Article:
Derek Sanderson Jeter took ownership of the shortstop position. After Bucky Dent, from 1982 through 1995, shortstop for the Yankees was the Achilles heel, the hole in the field and the lineup that we just could not fill with a franchise player. They were aging players who were past their primes, acquired to replace minor leaguers who never reached their potential, who replaced single-season fill-ins. Most of them hit around .250 or lower, with no power, and average defense skills.
When 1996 came along, Yankee fans were excited. Though their first postseason in 14 years did not work out the way we hoped, it was great to see them improving and on the upswing. Jeter was part of a new generation of players coming up from the minors, augmenting a set of veteran acquisitions like David Cone, Paul O'Neill, Joe Girardi, and Tino Martinez. All of them were heroes, but it was obvious that the organization was building its future around the 1996 Rookie of the Year.
From that point on, he was the face of the organization, and with good reason. He quietly posted successful season after successful season, contributing with his bat, his glove, and his demeanor in the clubhouse. For those that follow the WAR statistic, Jeter ranks fifth on the Yankees all-time list (Babe Ruth, Lou Gehrig, Mickey Mantle, and Joe DiMaggio are the top 4). Between 1996 and 2012, he hit .300 or better in 12 of those 17 seasons, and only hit below .290 once. He has a career .308 batting average in the postseason. In seven World Series appearances, he holds a .321 career average, has hit .345 or better in five of them, and was awarded the MVP of the Series in 2000. Other World Series accomplishments include being #4 on the all-time list for runs scored (32) and #5 for hits (50). He made the All-Star team 14 times in 17 full seasons. He was in the top 10 in the voting for A.L. MVP eight times, and won five Gold Gloves.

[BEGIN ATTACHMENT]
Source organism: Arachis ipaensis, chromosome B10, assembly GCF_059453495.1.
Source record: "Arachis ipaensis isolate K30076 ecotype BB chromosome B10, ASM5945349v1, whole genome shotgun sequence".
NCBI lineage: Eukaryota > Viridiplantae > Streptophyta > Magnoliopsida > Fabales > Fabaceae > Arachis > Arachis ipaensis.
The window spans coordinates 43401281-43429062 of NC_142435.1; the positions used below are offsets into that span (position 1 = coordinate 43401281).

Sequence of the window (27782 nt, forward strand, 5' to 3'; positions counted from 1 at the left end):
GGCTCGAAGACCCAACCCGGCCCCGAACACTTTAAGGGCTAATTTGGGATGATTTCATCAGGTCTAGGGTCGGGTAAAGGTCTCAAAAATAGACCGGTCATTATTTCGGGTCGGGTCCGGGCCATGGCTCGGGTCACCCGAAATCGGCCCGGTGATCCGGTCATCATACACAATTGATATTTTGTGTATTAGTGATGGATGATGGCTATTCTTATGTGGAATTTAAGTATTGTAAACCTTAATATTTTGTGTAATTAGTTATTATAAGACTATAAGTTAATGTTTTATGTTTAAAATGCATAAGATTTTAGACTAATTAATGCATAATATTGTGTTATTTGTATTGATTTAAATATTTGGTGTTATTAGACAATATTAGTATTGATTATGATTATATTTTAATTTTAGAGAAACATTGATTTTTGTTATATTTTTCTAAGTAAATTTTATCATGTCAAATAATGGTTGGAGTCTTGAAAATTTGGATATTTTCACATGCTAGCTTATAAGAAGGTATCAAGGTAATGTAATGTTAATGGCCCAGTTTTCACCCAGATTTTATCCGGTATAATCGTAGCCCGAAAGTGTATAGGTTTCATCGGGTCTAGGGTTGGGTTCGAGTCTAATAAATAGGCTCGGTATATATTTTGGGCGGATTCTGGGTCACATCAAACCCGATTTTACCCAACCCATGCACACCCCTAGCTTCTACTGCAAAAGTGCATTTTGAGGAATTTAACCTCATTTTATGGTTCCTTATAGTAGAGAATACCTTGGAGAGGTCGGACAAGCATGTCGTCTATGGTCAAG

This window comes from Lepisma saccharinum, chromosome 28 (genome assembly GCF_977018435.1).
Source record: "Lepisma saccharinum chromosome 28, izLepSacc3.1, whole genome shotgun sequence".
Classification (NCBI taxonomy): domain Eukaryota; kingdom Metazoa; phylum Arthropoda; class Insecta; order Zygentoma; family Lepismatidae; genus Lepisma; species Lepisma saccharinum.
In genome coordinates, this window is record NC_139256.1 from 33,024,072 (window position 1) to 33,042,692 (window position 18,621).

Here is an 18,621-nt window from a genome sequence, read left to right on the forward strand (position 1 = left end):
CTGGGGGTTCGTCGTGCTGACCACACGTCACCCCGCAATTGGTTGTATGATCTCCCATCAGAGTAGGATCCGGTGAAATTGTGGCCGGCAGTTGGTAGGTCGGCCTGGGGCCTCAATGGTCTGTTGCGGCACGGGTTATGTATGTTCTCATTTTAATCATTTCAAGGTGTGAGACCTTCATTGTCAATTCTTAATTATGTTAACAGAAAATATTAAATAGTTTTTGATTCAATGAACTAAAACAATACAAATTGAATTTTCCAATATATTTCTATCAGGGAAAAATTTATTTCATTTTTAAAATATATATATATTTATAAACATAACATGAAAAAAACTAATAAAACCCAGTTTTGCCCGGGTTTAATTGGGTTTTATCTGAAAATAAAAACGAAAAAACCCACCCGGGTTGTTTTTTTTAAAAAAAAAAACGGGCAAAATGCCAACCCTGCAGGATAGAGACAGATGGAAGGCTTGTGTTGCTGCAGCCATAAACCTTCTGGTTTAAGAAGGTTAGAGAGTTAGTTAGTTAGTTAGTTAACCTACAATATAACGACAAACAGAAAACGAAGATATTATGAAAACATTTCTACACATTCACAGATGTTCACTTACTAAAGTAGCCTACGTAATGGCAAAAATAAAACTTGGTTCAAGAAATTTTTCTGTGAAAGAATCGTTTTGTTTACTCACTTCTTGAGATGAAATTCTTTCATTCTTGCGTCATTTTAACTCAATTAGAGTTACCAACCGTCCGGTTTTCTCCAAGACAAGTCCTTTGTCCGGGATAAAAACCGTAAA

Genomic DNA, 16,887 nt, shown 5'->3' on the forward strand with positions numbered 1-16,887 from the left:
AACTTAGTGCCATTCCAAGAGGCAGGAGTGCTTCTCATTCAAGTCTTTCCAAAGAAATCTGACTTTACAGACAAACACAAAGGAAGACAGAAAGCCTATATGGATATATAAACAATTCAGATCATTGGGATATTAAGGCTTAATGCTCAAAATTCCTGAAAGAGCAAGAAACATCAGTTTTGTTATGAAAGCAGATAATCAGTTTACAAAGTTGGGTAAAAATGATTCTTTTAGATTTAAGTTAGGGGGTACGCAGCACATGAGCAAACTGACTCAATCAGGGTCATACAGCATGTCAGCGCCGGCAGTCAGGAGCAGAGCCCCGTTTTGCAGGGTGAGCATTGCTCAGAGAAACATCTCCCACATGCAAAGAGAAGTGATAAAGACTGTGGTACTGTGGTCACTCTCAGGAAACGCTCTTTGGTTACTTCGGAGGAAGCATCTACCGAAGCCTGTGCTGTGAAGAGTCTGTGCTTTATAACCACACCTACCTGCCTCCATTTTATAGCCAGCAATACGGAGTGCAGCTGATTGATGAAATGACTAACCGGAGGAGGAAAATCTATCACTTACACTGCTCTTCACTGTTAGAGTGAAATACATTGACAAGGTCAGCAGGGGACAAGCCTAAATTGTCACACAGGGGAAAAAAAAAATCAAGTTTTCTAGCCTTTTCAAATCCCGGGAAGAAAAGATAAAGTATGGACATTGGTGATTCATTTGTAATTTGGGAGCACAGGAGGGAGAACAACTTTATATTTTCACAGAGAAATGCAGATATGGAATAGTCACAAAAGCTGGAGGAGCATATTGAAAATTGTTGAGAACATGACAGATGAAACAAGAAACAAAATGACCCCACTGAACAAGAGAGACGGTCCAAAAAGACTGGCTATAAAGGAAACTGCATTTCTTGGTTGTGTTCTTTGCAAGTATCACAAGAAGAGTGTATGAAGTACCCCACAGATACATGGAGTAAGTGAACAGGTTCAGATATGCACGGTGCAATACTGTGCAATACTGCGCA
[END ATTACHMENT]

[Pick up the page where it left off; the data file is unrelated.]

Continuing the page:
That is not to mention his conduct on and off the field. A notable fact is that he has never been ejected from a game. He has a calm, cool temperament that translated into a leadership style that has kept the Yankees a world-class organization. No one has even been worried about what he is going to say to a reporter. It was always measured, even-tempered, and honest. He has never actively sought to draw attention to himself, always focusing on the team and on winning. His leadership in the Yankees organization is well established, and making him Captain in 2003 was an obvious decision.
The thing I think I will miss the most is just seeing him with the team day in and day out. He was the man who most represented the organization for almost 20 years. For more than half of that time, he was the Captain of the most storied franchise in sports. More than that, as Bryce Harper eloquently put it, “Derek Jeter is not just the captain of the Yankees, but the captain of all of baseball”.
--Ike Dimitriadis, BYB Senior Staff Writer
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